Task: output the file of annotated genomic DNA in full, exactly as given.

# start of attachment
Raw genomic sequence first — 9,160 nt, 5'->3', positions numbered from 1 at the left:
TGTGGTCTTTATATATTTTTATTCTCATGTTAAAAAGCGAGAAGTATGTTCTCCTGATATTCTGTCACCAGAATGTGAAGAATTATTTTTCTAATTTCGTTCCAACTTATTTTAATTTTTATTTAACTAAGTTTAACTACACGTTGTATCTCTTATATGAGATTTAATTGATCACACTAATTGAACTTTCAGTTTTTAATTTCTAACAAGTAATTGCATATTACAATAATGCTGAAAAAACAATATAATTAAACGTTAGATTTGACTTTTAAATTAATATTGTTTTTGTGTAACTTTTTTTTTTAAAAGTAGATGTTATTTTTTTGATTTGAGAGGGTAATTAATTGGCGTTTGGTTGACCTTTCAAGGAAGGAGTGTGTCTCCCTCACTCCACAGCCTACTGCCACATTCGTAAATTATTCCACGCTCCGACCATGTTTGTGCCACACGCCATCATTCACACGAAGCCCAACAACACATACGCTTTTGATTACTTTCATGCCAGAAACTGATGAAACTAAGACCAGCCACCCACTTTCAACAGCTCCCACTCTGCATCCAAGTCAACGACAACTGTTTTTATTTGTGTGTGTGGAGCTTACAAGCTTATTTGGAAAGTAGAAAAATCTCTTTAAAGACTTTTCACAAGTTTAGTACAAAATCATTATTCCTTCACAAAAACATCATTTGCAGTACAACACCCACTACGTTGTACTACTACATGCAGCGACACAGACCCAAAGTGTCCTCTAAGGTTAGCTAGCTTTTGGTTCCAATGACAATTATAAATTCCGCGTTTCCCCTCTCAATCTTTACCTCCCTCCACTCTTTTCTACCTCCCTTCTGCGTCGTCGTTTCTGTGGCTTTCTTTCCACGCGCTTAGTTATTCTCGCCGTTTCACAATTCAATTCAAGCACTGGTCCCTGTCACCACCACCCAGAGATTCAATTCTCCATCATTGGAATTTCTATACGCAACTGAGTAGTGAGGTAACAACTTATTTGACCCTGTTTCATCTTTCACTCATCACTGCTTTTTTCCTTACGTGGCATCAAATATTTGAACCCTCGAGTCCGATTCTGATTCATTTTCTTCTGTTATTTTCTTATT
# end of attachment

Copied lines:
Raw genomic sequence first — 9,160 nt, 5'->3', positions numbered from 1 at the left:
TGTGGTCTTTATATATTTTTATTCTCATGTTAAAAAGCGAGAAGTATGTTCTCCTGATATTCTGTCACCAGAATGTGAAGAATTATTTTTCTAATTTCGTTCCAACTTATTTTAATTTTTATTTAACTAAGTTTAACTACACGTTGTATCTCTTATATGAGATTTAATTGATCACACTAATTGAACTTTCAGTTTTTAATTTCTAACAAGTAATTGCATATTACAATAATGCTGAAAAAACAATATAATTAAACGTTAGATTTGACTTTTAAATTAATATTGTTTTTGTGTAACTTTTTTTTTTAAAAGTAGATGTTATTTTTTTGATTTGAGAGGGTAATTAATTGGCGTTTGGTTGACCTTTCAAGGAAGGAGTGTGTCTCCCTCACTCCACAGCCTACTGCCACATTCGTAAATTATTCCACGCTCCGACCATGTTTGTGCCACACGCCATCATTCACACGAAGCCCAACAACACATACGCTTTTGATTACTTTCATGCCAGAAACTGATGAAACTAAGACCAGCCACCCACTTTCAACAGCTCCCACTCTGCATCCAAGTCAACGACAACTGTTTTTATTTGTGTGTGTGGAGCTTACAAGCTTATTTGGAAAGTAGAAAAATCTCTTTAAAGACTTTTCACAAGTTTAGTACAAAATCATTATTCCTTCACAAAAACATCATTTGCAGTACAACACCCACTACGTTGTACTACTACATGCAGCGACACAGACCCAAAGTGTCCTCTAAGGTTAGCTAGCTTTTGGTTCCAATGACAATTATAAATTCCGCGTTTCCCCTCTCAATCTTTACCTCCCTCCACTCTTTTCTACCTCCCTTCTGCGTCGTCGTTTCTGTGGCTTTCTTTCCACGCGCTTAGTTATTCTCGCCGTTTCACAATTCAATTCAAGCACTGGTCCCTGTCACCACCACCCAGAGATTCAATTCTCCATCATTGGAATTTCTATACGCAACTGAGTAGTGAGGTAACAACTTATTTGACCCTGTTTCATCTTTCACTCATCACTGCTTTTTTCCTTACGTGGCATCAAATATTTGAACCCTCGAGTCCGATTCTGATTCATTTTCTTCTGTTATTTTCTTATT